ALEXANDER BROWN/THE HOYA A university hotline has given neighbors an outlet for incidents
ALEXANDER BROWN/THE HOYA
A university hotline has given neighbors an outlet for incidents
Over the last semester, administrators and neighbors alike have noticed lessening tensions between the two groups, with many crediting the Georgetown Community Partnership for channeling frustration into a productive setting.

“We ask the neighbors [if they see a change] periodically, and the answer is becoming more and more ‘yes,’” Advisory Neighborhood Commission 2E Commissioner and Steering Committee Co-Chair Ron Lewis said. “There has been a change and it’s continuing to change.”

Neighbors have responded positively to the creation of a university helpline which residents are able to call 24/7 to address concerns, including complaints of noise violations.

“Now, you see that more neighbors are willing to get that callback … that way, they can be invested in the process,” Safety and Student Life Working Group Member Cody Cowan (SFS ’14) said.

In order to increase neighborhood engagement in university life, the Communications and Engagement Working Group has organized a series of events on campus. Last fall, the group organized a Neighbor Night, which gave neighbors the chance to participate in an on-campus panel discussion about Shakespeare before attending the Georgetown University Theater and Performance Studies’ performance of “Hamlet.” Two more Neighbor Nights are scheduled to occur this spring.

“There seems to be a heightened understanding on campus and in the community of activities that we can enjoy together, so we can spend time together and get to know each other better,” Co-Chair of the Communications and Engagement Working Group Tom Birch said.

“We have really learned that the university and the neighborhood are most effective when we are communicating freely with each other about what the real issues are and being transparent about the complexities,” Associate Vice President for Community Engagement and Strategic Initiatives Lauralyn Lee said.

Composed of university administrators, community leaders and student representatives, the partnership consists of a steering committee and five working groups that focus on specific issues in university-neighborhood relations including student life, safety and transportation.

“As time went on and we got to know each other, we realized we were all interested in the same thing: success and a better relationship and most importantly a quality of life that was good for the community and for the students on campus,” President of the Burleith Citizens Association and a member of the GCP Steering Committee Nan Bell said.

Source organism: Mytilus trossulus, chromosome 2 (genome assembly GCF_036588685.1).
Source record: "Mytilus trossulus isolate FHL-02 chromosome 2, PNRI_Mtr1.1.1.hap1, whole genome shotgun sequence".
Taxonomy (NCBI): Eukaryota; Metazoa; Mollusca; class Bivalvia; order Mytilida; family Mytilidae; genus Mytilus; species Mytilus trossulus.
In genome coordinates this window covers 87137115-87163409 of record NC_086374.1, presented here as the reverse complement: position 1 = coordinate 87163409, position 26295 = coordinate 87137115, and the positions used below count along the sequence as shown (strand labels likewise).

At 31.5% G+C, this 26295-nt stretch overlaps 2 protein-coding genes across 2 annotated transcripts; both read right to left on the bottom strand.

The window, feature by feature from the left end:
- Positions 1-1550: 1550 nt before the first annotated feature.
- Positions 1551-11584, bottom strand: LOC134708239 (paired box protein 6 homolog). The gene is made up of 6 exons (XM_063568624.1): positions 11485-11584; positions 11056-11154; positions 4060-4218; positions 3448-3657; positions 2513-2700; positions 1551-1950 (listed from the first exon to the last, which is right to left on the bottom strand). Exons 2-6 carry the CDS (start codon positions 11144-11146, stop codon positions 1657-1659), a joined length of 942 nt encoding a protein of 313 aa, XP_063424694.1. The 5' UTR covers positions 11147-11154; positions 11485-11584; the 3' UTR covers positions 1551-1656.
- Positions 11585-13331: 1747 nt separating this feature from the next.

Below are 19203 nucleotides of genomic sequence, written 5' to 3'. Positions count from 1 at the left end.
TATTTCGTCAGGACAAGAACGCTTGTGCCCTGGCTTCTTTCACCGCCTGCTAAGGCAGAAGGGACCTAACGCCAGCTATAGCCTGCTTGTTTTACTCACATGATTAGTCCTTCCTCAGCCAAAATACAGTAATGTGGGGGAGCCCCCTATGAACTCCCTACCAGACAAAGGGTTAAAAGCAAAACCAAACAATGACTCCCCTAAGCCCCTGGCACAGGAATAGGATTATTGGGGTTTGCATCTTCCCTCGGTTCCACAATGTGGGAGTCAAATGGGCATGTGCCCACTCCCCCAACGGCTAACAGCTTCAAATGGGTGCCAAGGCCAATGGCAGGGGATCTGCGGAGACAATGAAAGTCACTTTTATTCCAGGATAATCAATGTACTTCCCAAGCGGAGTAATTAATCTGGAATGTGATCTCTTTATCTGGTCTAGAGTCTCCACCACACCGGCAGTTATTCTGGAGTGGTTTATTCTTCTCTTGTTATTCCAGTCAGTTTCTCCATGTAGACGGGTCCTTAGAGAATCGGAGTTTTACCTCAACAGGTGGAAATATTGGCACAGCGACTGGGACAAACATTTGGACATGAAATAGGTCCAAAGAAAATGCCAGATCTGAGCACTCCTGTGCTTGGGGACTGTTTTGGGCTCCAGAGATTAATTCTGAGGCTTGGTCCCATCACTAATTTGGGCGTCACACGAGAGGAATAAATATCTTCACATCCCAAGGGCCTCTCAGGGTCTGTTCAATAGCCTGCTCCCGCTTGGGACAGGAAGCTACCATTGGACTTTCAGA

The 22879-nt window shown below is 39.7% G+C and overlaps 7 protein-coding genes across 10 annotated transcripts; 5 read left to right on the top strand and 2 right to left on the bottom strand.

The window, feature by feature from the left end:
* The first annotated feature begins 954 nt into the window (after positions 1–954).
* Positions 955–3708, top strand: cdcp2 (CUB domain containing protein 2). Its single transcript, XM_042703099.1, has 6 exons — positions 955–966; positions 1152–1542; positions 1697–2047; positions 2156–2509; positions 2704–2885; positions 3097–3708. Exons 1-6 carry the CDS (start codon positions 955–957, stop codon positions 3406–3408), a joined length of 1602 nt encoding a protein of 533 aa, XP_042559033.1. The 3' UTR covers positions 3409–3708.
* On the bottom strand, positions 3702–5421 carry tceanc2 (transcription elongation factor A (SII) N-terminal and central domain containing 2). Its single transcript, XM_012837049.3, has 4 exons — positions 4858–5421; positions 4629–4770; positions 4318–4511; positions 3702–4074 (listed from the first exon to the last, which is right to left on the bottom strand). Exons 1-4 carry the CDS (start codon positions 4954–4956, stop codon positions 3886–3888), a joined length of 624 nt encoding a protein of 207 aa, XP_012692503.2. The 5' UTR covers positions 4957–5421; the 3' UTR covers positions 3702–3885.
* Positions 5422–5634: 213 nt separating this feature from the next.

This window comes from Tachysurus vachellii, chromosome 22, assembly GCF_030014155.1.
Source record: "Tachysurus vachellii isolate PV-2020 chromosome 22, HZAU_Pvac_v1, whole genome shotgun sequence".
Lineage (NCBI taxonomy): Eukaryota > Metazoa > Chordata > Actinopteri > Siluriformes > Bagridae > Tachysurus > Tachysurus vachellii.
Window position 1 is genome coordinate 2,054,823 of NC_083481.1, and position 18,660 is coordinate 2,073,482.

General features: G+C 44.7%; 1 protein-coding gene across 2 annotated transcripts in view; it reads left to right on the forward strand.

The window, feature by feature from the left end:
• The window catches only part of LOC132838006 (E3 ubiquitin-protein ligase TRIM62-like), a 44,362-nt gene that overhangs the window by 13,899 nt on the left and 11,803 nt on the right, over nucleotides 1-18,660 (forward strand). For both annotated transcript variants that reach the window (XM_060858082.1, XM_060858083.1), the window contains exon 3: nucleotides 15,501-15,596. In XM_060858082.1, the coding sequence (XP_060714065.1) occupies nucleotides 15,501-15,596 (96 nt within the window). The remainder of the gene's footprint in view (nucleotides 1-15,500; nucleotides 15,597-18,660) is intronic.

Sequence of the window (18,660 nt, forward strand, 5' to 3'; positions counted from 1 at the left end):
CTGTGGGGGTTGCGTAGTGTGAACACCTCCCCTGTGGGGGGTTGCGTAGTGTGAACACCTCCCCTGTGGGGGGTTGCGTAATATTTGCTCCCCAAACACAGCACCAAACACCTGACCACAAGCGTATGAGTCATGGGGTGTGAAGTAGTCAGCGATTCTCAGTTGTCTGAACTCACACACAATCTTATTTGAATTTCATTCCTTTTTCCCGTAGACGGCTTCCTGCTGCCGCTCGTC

Georgetown University Student Association President and Steering Committee member Nate Tisa (SFS ’14) agreed that the GCP’s creation has facilitated greater dialogue among students, administrators and neighbors.

“It’s really hard to distrust and dislike somebody if you know them. What we saw before [the GCP] was a lot of back and forth rhetoric because students really didn’t understand who the neighbors were and where they were coming from,” Tisa said. “In the long term, if we could really build up those relationships on an individual level, a lot of the neighborhood tensions will diffuse over time.”

As one of the five working groups, the Safety and Student Life Working Group’s primary aim is to move social life on campus. To that end, the group has been responsible for initiating and supporting the removal of the one keg limit for on-campus parties and advanced registration for on-campus parties last year.

“The neighbors wanted the neighborhood to be more quiet, the students wanted an atmosphere on campus where parties were more welcome and the university wanted everyone to be happy,” Cowan said.

The Safety and Student Life Working Group has also aimed to create more transparency in the sanctions process so that students who are written up are able find out what their sanctions, or punishment, are within seven to 10 days of the event’s occurrence. Previously, the process took up to three weeks.

Although the university and the community agree that the GCP has made significant progress, student noise remains a particular concern of Georgetown neighborhood residents.

“Walking and talking at night makes noise. There’s nothing necessarily all that wrong with it, but it is a problem if it becomes disruptive,” Lee said.

Despite the persistence of the noise complaint, neighborhood residents who have not been actively engaged in the partnership have acknowledged the progress that the partnership has spurred.

While student representatives on the GCP are appointed through GUSA, Lee said that GCP will seek greater student involvement across all working groups through the creation of a more formal application process which will debut in February.

“We’re trying to make sure that there is always a formal student voice at the table, but also that that’s informed by broader outreach,” Lee said.

Tisa agreed that increased student participation is critical to the success of the working groups moving forward.

“In the working groups this year we’ve had increased student participation and that’s a long-term goal. It’s really important to have that kind of representation in terms of increasing that neighbor-student connection. We talk about things that we’re facing on campus and the neighbors talk about the way they see it. Usually we’ve found that there’s common ground on almost everything,” Tisa said.

Have a reaction to this article? Write a letter to the editor.

Leave a Reply

Your email address will not be published. Required fields are marked *

*